By John Ikani
Diplomatic and security sources have disclosed that Mali’s Government is close to perfecting a deal with a private Russian military contractor, Wagner Group,
The sources said Wagner Group would supply mercenaries to train Mali’s military and protect senior officials, based on the deal being negotiated.
In their reactions, France and other foreign powers have expressed alarm at the moves being made by Bamako to approach the Russians for assistance.
French Defence Minister, Florence Parly warned such a move would be incompatible with France military presence in Mali, where Malian, French and European forces, alongside UN peacekeepers, have been battling insurgents linked to Islamic State and al Qaeda.
Paris is worried the arrival of any Russian contractors would undermine its counter-terrorism operation in West Africa’s Sahel region as it scales down a 5,000-strong mission and reshapes it with more European allies,m.
Relations between France and Mali have deteriorated since a coup in August 2020 removed President Ibrahim Boubacar Keita.
France suspended military cooperation with Mali last June, and Macron has announced plans to close bases in northern Mali and draw down the presence of French troops in the region.
A deal with Russia could push relations between France and Mali to breaking point, and underscore growing Russia influence in region.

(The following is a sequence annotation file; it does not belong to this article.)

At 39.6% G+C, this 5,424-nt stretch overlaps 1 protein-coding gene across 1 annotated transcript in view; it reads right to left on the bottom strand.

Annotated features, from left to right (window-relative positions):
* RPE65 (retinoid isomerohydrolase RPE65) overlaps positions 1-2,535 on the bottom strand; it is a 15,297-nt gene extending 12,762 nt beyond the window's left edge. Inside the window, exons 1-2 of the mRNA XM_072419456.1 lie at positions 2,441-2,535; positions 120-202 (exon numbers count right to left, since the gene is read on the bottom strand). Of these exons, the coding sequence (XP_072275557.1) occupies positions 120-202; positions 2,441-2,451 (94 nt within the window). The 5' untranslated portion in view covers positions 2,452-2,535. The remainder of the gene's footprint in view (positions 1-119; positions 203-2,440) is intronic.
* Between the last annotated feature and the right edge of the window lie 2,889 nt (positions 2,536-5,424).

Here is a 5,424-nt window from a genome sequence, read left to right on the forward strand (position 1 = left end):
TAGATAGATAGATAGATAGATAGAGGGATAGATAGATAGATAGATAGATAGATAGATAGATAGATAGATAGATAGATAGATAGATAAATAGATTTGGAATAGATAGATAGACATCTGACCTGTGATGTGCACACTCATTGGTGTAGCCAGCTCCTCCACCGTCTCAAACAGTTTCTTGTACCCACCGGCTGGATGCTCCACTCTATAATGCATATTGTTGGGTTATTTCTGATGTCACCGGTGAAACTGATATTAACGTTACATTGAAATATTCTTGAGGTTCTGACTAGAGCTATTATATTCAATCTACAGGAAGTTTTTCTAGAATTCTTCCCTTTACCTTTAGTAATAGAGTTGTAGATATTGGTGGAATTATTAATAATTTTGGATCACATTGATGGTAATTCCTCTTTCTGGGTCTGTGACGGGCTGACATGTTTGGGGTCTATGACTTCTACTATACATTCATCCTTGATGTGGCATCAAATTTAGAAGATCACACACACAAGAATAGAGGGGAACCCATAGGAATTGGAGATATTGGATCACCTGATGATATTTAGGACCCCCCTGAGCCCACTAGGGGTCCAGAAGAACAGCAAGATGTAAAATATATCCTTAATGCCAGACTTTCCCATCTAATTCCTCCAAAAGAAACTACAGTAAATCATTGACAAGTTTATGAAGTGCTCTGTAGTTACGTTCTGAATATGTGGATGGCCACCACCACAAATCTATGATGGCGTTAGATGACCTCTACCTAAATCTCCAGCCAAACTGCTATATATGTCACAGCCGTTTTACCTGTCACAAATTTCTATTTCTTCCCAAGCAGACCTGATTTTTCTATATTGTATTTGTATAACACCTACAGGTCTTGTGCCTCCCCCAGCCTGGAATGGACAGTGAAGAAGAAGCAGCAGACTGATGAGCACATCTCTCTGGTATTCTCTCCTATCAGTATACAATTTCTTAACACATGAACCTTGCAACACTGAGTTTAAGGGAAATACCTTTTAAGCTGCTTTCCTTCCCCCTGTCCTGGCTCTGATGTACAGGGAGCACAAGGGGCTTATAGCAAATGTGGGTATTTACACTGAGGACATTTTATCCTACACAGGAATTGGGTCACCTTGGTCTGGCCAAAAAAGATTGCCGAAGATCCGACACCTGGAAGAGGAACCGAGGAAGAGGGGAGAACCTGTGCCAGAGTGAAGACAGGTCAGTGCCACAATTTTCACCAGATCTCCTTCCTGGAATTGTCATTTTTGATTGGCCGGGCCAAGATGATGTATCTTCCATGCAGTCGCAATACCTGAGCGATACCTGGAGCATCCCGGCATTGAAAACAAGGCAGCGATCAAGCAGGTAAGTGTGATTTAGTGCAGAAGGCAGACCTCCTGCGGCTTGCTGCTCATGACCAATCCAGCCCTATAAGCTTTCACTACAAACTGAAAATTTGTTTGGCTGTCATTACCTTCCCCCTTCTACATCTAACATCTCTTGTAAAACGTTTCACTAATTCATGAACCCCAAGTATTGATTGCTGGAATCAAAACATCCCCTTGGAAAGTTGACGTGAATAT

Earlier on Tuesday, a spokesperson for the Malian Defence Ministry did not deny the discussions, which were first reported by the Reuters news agency on Monday.
“Mali intends to diversify its relationships in the medium term to ensure the security of the country,” the spokesperson told AFP. “We haven’t signed anything with Wagner, but we are talking with everyone,” he added.
Similarly, Malian Prime Minister Choguel Maiga said the West African country has the right to seek military support from Russian mercenaries or whoever it wants.
“If partners have decided to leave certain areas, if they decide to leave tomorrow – what do we do?,” Maiga said in a briefing posted online on Friday by Mali’s Le Jalon news site.
“Should we not have a plan B?”
“There are zones that are abandoned that need to be occupied today so they’re not left empty. There are not enough troops,” he said, without mentioning specifics about what plans Mali might have or which other parties might be involved.
“We can’t be stopped from sending trained people to a given country,” the Prime Minister added.
The French army has started to redeploy from bases in Kidal, Tessalit and Timbuktu in northern Mali and talks are underway to hand the bases to Malian or UN forces, French army sources said.
Its plan to restructure operations in the Sahel includes reducing the number of troops to between 2,500 to 3,000, moving more assets to Niger, completing redeployment by January and deploying more European special forces.